Life is boring without our blunders and absurdities

Life is boring without our blunders and absurdities

Someone very dear to me sent me this picture, with the simple caption, “This is lovely.” I agree. I don’t know why she sent this to me at the time that she did, but it fell in my inbox as if meant to be. Kismet. (And I don’t even believe in fate.)

“No one owns the day who allows it to be invaded with fret and anxiety.”

If I’m burdened with anxiety, I’m unable to own my day, to realize its potential.

“Finish every day and be done with it.”

Yes! It’s simple but profound and maybe just the reminder I need to be here and now and moving forward.

“Some blunders and absurdities, no doubt crept in. Forget them as soon as you can…”

There will always be blunders and absurdities. What a boring life I’d lead without them. Perfection has never been part of my aim, so why would I lament the blunders and absurdities? Aren’t they integral to my story?

“… tomorrow is a new day; begin it well and serenely, with too high a spirit to be cumbered with your old nonsense.”

Shedding the unhelpful worries of what was – I love it. And thinking of it as my “old nonsense” just makes me smile.

“This new day is too dear, with its hopes and invitations, to waste a moment on the yesterdays.”

I’m not a worry-free person. I’m no Bobby McFerrin. But it seems to me that there are fruitful and unfruitful worries.

The unfruitful, like worrying about the blunders and the absurdities and the old nonsense, yields nothing and instead hinders what joy I might find today.

The fruitful worries focus on realizing the day’s potential. Will I make the most of this day I have?

That doesn’t mean it has to include a Triathlon or financial windfall or some hallmark of success.

Maybe it means creating a memory with my twelve-year-old or a word that brightens someone’s day or the simple but beautiful act of just letting down my guard.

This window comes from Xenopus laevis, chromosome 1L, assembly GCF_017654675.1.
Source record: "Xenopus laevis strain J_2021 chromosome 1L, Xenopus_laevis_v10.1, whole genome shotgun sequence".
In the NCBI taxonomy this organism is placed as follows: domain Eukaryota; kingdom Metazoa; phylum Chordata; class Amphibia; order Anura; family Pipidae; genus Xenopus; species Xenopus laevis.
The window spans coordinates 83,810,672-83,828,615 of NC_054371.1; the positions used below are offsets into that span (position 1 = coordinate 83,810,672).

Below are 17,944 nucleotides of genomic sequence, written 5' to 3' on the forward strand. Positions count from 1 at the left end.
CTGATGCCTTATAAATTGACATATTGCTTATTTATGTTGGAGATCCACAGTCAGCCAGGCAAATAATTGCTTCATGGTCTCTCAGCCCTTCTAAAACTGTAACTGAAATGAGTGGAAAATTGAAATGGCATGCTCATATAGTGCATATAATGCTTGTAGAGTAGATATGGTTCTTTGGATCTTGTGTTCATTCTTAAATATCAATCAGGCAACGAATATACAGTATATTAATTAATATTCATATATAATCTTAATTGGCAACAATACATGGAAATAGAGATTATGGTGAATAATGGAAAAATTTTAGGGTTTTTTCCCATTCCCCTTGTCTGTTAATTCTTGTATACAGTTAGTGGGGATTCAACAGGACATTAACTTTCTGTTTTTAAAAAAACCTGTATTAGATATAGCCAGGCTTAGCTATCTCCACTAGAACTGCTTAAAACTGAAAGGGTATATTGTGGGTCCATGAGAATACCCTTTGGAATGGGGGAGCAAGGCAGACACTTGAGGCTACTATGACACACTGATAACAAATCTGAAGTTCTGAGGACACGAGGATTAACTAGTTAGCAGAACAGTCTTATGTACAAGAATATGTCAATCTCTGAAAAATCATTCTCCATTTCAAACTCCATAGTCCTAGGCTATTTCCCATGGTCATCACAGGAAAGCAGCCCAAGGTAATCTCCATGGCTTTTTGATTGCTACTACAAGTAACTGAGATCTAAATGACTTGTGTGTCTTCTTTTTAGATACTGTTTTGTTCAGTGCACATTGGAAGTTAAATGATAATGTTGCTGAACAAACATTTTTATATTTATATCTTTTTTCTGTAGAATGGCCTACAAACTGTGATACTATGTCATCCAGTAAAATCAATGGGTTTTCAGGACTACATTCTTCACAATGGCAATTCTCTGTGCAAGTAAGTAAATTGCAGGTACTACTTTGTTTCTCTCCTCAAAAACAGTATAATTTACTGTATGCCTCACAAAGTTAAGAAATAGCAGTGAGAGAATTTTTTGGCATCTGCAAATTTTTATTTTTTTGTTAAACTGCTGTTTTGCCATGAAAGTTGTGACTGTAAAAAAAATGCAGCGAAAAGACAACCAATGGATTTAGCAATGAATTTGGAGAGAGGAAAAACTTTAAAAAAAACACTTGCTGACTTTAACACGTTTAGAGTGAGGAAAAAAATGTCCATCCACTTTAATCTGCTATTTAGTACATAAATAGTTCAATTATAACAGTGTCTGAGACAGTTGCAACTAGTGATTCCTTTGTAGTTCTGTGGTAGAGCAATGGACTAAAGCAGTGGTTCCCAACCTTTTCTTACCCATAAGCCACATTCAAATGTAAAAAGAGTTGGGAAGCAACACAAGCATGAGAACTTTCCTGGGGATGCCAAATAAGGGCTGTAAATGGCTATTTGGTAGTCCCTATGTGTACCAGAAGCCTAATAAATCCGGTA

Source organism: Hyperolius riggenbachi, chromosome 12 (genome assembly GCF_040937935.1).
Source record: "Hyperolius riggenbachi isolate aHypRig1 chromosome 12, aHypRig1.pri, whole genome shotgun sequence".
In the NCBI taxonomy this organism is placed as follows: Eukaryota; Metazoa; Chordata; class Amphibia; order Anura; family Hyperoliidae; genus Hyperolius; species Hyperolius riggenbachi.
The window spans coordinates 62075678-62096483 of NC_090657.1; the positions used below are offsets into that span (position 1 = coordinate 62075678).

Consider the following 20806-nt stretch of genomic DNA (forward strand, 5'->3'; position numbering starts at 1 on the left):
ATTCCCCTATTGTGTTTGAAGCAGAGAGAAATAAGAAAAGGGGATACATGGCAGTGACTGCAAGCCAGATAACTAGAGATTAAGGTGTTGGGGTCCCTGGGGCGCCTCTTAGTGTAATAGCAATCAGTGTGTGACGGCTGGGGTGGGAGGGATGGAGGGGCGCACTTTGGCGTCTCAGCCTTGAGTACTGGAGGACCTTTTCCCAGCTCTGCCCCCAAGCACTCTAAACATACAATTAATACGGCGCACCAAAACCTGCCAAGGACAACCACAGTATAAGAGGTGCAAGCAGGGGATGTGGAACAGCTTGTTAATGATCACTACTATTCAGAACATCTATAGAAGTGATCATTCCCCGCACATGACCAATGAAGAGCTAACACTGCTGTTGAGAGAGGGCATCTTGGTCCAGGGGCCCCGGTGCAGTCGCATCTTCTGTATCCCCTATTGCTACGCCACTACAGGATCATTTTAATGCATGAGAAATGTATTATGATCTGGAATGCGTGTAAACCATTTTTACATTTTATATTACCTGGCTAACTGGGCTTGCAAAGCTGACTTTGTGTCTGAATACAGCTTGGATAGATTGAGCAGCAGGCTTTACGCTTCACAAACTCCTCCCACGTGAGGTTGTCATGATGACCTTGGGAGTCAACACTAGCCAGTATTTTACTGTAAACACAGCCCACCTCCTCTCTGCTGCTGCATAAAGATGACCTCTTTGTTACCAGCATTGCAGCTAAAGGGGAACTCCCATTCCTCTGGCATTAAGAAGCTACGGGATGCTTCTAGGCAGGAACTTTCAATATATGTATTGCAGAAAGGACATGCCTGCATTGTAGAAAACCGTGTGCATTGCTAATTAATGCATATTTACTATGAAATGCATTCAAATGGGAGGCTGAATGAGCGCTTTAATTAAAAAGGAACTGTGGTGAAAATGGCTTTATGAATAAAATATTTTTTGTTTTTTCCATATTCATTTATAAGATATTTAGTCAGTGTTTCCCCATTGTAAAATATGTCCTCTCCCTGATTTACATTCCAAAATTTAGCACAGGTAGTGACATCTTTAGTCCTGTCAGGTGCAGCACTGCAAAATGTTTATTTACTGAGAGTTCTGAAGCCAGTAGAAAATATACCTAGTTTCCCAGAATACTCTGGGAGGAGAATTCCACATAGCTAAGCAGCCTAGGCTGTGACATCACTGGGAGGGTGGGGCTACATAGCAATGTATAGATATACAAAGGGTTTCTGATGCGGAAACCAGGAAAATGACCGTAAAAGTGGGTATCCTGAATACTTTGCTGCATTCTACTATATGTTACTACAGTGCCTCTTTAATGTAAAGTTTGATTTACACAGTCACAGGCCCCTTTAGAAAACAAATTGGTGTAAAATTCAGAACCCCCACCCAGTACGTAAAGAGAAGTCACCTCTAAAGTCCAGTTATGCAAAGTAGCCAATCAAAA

I don’t ever want to take those small moments for granted. In the greater context of life, they might seem like grains of sand compared to the beach. But remember, there’s no beach without the grains of sand.

Can I even call an apprehension about realizing the day’s potential a worry? Perhaps for a second, because it’s only there for a breath before it turns into motivation to soak in this day with all its promise (“its hopes and invitations”).

That worry = motivation = drive = some sort of positive yield. I’ll take it and I’ll be grateful for it. Blunders included.

Join The Community!

Join our Facebook GroupJoin the quest for “The Sweet Life.”  Request access to our Facebook Group.  Let’s learn from each other!  GO HERE

Free Audio Book Download

Full Unabridged Audio Book “Vagabonding With Kids” by AK Turner!  GO HERE

Take The SWEET LIFE Assessment

See how you score? Identify your strengths. Discover areas in your life you want to improve. GO HERE.

Giving Back

Amanda and Mike launched an Impact Club in their hometown of Boise, Idaho in 2017, and have had a blast gathering like-minded individuals, families, and organizations to make significant impact in our community, raising over $200,000 locally and over $1.5 million nationally.  

About Us

Our Story | Mike and Amanda TurnerWe are Mike and Amanda Turner, founders of “The Business of Us.” We are fierce advocates of helping entrepreneurial couples and families improve their lives, livelihoods, and legacies… READ MORE